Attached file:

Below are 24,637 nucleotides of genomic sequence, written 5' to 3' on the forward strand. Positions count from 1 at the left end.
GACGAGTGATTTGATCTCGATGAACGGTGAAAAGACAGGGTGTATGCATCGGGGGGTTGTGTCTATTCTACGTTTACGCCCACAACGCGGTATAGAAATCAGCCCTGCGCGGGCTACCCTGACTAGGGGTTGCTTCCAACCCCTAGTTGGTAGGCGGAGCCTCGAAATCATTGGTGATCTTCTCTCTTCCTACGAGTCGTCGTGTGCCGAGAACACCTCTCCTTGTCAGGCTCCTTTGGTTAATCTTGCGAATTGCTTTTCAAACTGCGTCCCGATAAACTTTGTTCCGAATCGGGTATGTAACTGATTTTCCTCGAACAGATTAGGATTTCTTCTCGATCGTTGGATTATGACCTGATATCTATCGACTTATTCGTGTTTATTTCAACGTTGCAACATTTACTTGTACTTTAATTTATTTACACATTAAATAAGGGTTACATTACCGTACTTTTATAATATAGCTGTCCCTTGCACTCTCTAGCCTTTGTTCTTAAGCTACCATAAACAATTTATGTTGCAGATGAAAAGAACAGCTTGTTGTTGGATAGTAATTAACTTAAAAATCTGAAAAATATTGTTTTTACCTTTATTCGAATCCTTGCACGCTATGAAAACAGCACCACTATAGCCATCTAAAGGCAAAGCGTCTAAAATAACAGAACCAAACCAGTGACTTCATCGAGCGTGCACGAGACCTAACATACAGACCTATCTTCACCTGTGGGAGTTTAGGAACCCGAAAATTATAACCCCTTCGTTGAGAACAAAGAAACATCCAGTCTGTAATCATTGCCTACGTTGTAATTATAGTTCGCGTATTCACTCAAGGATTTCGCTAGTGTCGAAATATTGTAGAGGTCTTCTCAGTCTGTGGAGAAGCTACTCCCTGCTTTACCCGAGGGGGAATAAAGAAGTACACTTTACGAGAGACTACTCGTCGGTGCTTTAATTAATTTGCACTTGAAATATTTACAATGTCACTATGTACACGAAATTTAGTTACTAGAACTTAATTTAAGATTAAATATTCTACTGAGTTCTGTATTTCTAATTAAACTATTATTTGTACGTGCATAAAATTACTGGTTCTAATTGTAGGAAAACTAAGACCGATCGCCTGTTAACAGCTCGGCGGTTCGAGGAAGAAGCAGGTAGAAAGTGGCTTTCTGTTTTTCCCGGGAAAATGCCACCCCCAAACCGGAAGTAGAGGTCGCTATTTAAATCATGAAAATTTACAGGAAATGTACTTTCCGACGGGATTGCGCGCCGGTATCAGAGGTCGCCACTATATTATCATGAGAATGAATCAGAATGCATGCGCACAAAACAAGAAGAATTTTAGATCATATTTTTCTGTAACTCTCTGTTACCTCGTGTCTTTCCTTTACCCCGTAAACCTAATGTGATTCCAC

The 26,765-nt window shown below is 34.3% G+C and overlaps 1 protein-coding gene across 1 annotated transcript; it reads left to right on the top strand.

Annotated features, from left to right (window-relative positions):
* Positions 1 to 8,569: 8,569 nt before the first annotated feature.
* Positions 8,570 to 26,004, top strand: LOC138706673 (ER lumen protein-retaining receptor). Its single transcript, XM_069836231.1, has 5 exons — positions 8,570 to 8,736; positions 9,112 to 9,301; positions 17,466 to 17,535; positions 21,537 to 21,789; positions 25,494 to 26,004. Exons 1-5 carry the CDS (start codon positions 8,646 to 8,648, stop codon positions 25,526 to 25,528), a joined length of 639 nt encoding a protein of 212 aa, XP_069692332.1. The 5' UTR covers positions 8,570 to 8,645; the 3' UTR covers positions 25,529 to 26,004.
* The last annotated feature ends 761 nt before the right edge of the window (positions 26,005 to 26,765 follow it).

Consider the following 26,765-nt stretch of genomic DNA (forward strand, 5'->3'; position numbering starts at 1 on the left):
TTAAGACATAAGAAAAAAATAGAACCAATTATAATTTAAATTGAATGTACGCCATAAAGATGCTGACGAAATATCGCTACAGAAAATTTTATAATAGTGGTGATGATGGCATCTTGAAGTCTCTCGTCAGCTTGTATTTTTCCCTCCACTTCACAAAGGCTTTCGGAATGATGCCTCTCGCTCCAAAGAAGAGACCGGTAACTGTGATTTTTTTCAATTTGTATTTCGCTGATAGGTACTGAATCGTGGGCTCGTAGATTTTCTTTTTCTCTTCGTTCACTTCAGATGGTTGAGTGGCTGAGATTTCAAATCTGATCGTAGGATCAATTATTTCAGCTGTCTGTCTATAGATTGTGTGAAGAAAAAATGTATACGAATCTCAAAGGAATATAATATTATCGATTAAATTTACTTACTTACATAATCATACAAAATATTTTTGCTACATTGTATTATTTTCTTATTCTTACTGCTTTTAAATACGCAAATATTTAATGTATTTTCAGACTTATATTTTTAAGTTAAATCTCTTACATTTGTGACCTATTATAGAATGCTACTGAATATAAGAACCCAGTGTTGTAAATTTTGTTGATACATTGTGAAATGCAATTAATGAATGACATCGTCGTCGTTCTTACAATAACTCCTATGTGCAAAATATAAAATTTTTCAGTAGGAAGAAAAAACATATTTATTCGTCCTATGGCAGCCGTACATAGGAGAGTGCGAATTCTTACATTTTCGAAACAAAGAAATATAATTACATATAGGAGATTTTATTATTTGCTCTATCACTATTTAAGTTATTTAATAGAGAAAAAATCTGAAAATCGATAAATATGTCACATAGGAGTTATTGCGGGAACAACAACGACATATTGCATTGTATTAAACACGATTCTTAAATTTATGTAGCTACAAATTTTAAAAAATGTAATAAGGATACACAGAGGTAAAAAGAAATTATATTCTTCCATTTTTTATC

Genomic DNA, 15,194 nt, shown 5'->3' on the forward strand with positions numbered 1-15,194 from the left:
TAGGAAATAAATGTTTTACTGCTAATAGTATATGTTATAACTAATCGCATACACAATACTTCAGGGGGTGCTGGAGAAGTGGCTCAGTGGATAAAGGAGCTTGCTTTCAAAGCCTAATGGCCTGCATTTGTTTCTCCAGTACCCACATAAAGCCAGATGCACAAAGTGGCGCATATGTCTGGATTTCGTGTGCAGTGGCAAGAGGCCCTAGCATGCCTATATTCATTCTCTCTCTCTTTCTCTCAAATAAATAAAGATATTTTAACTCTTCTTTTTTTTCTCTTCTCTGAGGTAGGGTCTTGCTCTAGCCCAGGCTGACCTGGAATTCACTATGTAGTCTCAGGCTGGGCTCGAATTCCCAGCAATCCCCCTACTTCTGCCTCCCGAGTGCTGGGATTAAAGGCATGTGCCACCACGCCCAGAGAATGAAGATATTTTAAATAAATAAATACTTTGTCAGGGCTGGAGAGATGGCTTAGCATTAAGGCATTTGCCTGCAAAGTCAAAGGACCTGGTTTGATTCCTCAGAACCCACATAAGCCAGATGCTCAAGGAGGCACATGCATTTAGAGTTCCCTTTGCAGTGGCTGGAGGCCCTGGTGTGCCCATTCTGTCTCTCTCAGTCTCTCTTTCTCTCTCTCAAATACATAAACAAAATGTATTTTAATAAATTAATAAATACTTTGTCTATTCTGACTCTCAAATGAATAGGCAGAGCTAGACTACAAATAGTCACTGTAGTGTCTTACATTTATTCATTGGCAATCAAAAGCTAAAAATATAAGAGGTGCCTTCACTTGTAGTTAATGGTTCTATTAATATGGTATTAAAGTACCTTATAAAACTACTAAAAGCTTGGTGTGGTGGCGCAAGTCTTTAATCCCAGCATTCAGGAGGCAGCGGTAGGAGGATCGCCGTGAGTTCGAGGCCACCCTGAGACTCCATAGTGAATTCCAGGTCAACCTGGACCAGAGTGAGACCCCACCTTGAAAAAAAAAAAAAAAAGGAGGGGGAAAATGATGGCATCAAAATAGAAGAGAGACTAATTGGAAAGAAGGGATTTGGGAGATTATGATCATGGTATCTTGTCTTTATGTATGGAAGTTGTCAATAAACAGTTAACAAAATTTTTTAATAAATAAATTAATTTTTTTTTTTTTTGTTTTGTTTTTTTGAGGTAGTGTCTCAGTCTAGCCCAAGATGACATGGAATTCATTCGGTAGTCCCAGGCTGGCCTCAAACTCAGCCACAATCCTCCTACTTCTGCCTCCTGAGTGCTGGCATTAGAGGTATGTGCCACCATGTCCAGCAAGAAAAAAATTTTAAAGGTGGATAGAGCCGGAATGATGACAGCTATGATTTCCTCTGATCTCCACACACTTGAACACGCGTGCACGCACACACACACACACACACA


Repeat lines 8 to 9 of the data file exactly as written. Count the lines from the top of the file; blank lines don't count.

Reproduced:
Consider the following 26,765-nt stretch of genomic DNA (forward strand, 5'->3'; position numbering starts at 1 on the left):
TTAAGACATAAGAAAAAAATAGAACCAATTATAATTTAAATTGAATGTACGCCATAAAGATGCTGACGAAATATCGCTACAGAAAATTTTATAATAGTGGTGATGATGGCATCTTGAAGTCTCTCGTCAGCTTGTATTTTTCCCTCCACTTCACAAAGGCTTTCGGAATGATGCCTCTCGCTCCAAAGAAGAGACCGGTAACTGTGATTTTTTTCAATTTGTATTTCGCTGATAGGTACTGAATCGTGGGCTCGTAGATTTTCTTTTTCTCTTCGTTCACTTCAGATGGTTGAGTGGCTGAGATTTCAAATCTGATCGTAGGATCAATTATTTCAGCTGTCTGTCTATAGATTGTGTGAAGAAAAAATGTATACGAATCTCAAAGGAATATAATATTATCGATTAAATTTACTTACTTACATAATCATACAAAATATTTTTGCTACATTGTATTATTTTCTTATTCTTACTGCTTTTAAATACGCAAATATTTAATGTATTTTCAGACTTATATTTTTAAGTTAAATCTCTTACATTTGTGACCTATTATAGAATGCTACTGAATATAAGAACCCAGTGTTGTAAATTTTGTTGATACATTGTGAAATGCAATTAATGAATGACATCGTCGTCGTTCTTACAATAACTCCTATGTGCAAAATATAAAATTTTTCAGTAGGAAGAAAAAACATATTTATTCGTCCTATGGCAGCCGTACATAGGAGAGTGCGAATTCTTACATTTTCGAAACAAAGAAATATAATTACATATAGGAGATTTTATTATTTGCTCTATCACTATTTAAGTTATTTAATAGAGAAAAAATCTGAAAATCGATAAATATGTCACATAGGAGTTATTGCGGGAACAACAACGACATATTGCATTGTATTAAACACGATTCTTAAATTTATGTAGCTACAAATTTTAAAAAATGTAATAAGGATACACAGAGGTAAAAAGAAATTATATTCTTCCATTTTTTATC